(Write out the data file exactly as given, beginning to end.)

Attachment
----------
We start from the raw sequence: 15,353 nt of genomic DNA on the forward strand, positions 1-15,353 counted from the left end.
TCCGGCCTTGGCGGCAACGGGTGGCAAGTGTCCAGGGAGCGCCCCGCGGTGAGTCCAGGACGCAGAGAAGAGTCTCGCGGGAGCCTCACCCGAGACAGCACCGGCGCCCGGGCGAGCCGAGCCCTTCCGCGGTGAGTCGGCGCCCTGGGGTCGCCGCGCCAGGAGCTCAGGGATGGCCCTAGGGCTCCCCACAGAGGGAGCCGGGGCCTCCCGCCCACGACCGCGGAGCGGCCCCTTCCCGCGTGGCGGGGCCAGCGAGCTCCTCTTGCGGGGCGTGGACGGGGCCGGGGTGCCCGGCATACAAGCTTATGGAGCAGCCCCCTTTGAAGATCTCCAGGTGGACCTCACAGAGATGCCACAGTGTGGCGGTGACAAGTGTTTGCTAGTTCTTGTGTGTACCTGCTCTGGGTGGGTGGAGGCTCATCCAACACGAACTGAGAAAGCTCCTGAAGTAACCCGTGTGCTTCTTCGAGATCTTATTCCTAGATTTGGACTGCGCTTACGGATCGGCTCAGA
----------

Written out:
We start from the raw sequence: 15,353 nt of genomic DNA on the forward strand, positions 1-15,353 counted from the left end.
TCCGGCCTTGGCGGCAACGGGTGGCAAGTGTCCAGGGAGCGCCCCGCGGTGAGTCCAGGACGCAGAGAAGAGTCTCGCGGGAGCCTCACCCGAGACAGCACCGGCGCCCGGGCGAGCCGAGCCCTTCCGCGGTGAGTCGGCGCCCTGGGGTCGCCGCGCCAGGAGCTCAGGGATGGCCCTAGGGCTCCCCACAGAGGGAGCCGGGGCCTCCCGCCCACGACCGCGGAGCGGCCCCTTCCCGCGTGGCGGGGCCAGCGAGCTCCTCTTGCGGGGCGTGGACGGGGCCGGGGTGCCCGGCATACAAGCTTATGGAGCAGCCCCCTTTGAAGATCTCCAGGTGGACCTCACAGAGATGCCACAGTGTGGCGGTGACAAGTGTTTGCTAGTTCTTGTGTGTACCTGCTCTGGGTGGGTGGAGGCTCATCCAACACGAACTGAGAAAGCTCCTGAAGTAACCCGTGTGCTTCTTCGAGATCTTATTCCTAGATTTGGACTGCGCTTACGGATCGGCTCAGA